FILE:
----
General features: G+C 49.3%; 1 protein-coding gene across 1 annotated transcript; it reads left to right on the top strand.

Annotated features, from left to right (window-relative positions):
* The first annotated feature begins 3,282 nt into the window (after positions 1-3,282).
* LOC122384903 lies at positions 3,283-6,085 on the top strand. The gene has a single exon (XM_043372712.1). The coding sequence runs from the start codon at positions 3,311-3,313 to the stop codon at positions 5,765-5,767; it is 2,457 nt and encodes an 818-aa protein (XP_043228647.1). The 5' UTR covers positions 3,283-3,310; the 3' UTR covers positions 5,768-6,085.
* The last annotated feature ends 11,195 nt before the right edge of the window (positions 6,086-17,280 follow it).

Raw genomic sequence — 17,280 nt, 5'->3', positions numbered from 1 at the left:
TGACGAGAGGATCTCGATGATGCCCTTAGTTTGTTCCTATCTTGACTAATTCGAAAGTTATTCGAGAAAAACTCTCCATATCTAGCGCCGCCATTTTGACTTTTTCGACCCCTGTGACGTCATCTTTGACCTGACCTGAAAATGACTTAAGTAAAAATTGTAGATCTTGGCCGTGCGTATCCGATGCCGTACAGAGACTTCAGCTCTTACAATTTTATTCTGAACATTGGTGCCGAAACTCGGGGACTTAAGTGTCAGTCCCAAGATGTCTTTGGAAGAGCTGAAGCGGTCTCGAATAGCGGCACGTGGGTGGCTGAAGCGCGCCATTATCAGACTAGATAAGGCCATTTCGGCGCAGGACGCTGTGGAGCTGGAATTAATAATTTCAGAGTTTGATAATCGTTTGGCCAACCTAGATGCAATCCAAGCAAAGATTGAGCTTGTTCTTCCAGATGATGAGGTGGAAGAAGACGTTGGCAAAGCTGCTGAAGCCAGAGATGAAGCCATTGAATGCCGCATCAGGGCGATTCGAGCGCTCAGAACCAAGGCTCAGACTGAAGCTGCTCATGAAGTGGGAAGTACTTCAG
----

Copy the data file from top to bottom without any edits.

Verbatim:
General features: G+C 49.3%; 1 protein-coding gene across 1 annotated transcript; it reads left to right on the top strand.

Annotated features, from left to right (window-relative positions):
* The first annotated feature begins 3,282 nt into the window (after positions 1-3,282).
* LOC122384903 lies at positions 3,283-6,085 on the top strand. The gene has a single exon (XM_043372712.1). The coding sequence runs from the start codon at positions 3,311-3,313 to the stop codon at positions 5,765-5,767; it is 2,457 nt and encodes an 818-aa protein (XP_043228647.1). The 5' UTR covers positions 3,283-3,310; the 3' UTR covers positions 5,768-6,085.
* The last annotated feature ends 11,195 nt before the right edge of the window (positions 6,086-17,280 follow it).

Raw genomic sequence — 17,280 nt, 5'->3', positions numbered from 1 at the left:
TGACGAGAGGATCTCGATGATGCCCTTAGTTTGTTCCTATCTTGACTAATTCGAAAGTTATTCGAGAAAAACTCTCCATATCTAGCGCCGCCATTTTGACTTTTTCGACCCCTGTGACGTCATCTTTGACCTGACCTGAAAATGACTTAAGTAAAAATTGTAGATCTTGGCCGTGCGTATCCGATGCCGTACAGAGACTTCAGCTCTTACAATTTTATTCTGAACATTGGTGCCGAAACTCGGGGACTTAAGTGTCAGTCCCAAGATGTCTTTGGAAGAGCTGAAGCGGTCTCGAATAGCGGCACGTGGGTGGCTGAAGCGCGCCATTATCAGACTAGATAAGGCCATTTCGGCGCAGGACGCTGTGGAGCTGGAATTAATAATTTCAGAGTTTGATAATCGTTTGGCCAACCTAGATGCAATCCAAGCAAAGATTGAGCTTGTTCTTCCAGATGATGAGGTGGAAGAAGACGTTGGCAAAGCTGCTGAAGCCAGAGATGAAGCCATTGAATGCCGCATCAGGGCGATTCGAGCGCTCAGAACCAAGGCTCAGACTGAAGCTGCTCATGAAGTGGGAAGTACTTCAG